General News / October 24, 2023

Limerick’s New Prison is Following The Scandinavian Model

Photot Credit: Architects Journal
General News / October 24, 2023

Limerick’s New Prison is Following The Scandinavian Model

Words: Dray Morgan

A women’s prison in Limerick has been upgraded to a trailblazing piece of Irish infrastructure that prioritises prisoner development and encourages rehabilitation through therapy and support.

A women’s prison on Mulgrave Street has been completely revamped following a 53 million euro injection, showcasing the potential for a more progressive approach to rehabilitation in the future.

The prison is based on a Scandinavian trauma-informed approach towards incarceration and time served. Acknowledging the variety of reasons that someone may go to prison, such as mental health issues, addiction, previous trauma and socioeconomic situations it intends to foster rehabilitation and reduce the rate of people reoffending.

This is the first time a prison of this kind has been built in Ireland, moving towards a prison system more akin to that seen in Scandinavian countries. The intention is for life to resemble the outside world as much as possible, in order to tailor inmates for their release date and see that they do not become victims of institutionalisation.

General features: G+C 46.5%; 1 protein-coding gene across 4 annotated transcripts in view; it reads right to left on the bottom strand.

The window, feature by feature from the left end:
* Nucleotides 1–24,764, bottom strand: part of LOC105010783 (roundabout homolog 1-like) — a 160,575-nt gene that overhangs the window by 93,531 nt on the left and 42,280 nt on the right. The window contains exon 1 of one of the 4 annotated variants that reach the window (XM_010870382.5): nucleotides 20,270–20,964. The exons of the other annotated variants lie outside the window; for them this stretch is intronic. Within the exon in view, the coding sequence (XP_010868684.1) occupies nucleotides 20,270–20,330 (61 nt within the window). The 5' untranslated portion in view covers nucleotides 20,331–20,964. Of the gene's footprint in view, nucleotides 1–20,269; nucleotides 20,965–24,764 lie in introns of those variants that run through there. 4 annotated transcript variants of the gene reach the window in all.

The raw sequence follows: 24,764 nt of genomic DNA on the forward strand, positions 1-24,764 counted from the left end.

The prison is also equipped with a landscaped garden, creative spaces and vibrant artwork, a stark contrast to the previous design of Ireland’s oldest prison. Since 1821, Limerick’s female prison had undergone very few changes, culminating in a huge level of overcrowding.

To combat this, addiction recovery facilities, vocational training and healthcare will be provided to those who arrive at the prison. All 56 cells are designed for single inhabitants and have been renamed to rooms. Each is complete with an ensuite, telephone and television. Inmates will have access to a gym three times a day, seven times a week and there is also therapy and counselling services available.

Speaking at the opening Minister for Justice, Helen McEntee, called the establishment “Particularly impressive”, commending how research gathered throughout the pandemic has now been taken into account and implemented.

Figures published by the Central Statistics Office found that 55.2 per cent of people released from prison in 2014 reoffended within three years. In response, the Irish Government have allocated 24 million euro extra in Budget 2024, to help revamp the Irish judicial system.

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